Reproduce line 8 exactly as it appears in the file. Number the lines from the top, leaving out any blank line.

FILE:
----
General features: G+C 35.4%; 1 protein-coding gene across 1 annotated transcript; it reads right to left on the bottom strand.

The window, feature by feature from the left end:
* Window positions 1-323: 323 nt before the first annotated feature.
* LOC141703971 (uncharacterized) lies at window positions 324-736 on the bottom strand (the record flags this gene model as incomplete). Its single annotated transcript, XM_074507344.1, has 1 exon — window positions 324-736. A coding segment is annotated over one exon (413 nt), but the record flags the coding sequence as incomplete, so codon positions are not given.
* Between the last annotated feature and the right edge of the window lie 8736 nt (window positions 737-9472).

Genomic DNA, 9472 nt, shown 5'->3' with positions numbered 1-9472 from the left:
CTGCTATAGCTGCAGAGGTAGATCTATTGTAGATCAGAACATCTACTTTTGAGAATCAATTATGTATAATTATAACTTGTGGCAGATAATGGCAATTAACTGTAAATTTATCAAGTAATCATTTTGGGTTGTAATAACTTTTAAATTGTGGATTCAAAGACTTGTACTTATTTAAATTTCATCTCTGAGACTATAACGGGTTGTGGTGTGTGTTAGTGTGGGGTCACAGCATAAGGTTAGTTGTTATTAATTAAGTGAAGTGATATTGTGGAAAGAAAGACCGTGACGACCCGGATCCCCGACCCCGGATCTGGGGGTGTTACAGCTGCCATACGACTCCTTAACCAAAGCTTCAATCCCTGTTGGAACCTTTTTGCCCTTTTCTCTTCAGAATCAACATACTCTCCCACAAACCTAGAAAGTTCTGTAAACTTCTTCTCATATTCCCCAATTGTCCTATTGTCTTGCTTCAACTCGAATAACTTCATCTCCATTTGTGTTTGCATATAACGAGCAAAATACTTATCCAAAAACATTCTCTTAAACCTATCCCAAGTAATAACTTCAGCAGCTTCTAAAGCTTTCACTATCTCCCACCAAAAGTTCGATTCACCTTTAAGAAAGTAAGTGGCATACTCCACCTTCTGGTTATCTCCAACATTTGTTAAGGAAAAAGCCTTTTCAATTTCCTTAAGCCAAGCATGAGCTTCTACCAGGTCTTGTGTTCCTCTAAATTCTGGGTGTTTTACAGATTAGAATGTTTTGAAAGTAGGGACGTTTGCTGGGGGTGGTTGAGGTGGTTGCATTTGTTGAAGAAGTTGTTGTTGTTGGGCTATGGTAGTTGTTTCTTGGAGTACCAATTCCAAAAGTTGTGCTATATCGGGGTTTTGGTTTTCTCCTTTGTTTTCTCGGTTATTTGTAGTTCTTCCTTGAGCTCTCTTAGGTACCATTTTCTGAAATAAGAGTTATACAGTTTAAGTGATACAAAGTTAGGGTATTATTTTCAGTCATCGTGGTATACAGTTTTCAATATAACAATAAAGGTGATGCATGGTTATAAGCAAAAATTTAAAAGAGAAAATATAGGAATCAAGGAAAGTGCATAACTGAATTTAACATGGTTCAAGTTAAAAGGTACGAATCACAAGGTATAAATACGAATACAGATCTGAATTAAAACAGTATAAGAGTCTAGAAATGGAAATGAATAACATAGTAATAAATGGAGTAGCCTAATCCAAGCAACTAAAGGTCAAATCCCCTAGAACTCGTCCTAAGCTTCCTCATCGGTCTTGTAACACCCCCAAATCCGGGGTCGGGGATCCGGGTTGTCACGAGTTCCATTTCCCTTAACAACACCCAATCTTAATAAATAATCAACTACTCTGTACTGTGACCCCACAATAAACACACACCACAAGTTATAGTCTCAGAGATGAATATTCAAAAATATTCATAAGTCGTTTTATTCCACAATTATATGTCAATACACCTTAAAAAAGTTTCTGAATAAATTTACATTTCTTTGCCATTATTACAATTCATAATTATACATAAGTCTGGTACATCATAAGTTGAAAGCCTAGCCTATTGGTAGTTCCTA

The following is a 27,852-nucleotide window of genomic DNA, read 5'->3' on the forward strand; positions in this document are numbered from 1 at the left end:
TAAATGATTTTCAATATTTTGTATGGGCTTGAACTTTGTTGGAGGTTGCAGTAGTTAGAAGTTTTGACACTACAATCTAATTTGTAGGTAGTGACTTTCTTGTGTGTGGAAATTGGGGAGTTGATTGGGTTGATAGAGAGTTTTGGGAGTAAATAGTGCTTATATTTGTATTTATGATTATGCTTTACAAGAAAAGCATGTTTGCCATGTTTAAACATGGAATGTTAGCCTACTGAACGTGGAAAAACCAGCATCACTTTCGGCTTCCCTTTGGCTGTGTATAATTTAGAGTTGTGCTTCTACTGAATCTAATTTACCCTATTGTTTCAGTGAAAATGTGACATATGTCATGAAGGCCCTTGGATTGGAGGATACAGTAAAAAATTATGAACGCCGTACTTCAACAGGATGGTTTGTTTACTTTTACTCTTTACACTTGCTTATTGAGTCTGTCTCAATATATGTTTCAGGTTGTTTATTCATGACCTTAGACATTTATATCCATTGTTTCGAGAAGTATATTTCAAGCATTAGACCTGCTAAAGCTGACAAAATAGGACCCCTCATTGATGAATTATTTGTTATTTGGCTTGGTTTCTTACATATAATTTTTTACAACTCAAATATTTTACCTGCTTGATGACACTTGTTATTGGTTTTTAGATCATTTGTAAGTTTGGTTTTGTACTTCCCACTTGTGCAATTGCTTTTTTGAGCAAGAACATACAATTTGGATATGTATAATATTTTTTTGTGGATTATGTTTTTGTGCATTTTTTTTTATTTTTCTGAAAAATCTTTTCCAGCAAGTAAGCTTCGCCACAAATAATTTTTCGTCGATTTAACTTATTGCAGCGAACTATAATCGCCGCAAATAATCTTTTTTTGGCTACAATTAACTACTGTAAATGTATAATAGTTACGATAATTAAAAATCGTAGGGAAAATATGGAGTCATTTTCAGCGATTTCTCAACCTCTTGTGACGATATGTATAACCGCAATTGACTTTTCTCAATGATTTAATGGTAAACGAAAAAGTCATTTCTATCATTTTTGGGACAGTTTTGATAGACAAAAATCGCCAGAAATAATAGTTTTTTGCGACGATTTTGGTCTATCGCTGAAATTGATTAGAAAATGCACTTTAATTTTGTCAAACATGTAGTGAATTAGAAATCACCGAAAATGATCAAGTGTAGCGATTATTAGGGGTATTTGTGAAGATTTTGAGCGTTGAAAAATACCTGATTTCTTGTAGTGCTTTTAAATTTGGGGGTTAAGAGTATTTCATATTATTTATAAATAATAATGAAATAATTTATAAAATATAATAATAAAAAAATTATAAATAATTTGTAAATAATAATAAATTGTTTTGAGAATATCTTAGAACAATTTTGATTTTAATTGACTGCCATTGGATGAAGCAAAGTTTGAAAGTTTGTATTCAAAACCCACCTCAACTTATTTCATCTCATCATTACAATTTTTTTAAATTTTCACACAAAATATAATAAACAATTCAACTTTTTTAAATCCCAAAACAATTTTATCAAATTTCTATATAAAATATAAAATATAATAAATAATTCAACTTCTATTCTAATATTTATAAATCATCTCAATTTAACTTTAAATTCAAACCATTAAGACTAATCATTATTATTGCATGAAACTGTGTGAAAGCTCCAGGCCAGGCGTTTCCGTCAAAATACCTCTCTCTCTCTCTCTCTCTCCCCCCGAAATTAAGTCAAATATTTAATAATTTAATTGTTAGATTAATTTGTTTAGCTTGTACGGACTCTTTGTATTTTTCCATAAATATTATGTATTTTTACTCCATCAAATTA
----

The following is a 27,852-nucleotide window of genomic DNA, read 5'->3' on the forward strand; positions in this document are numbered from 1 at the left end: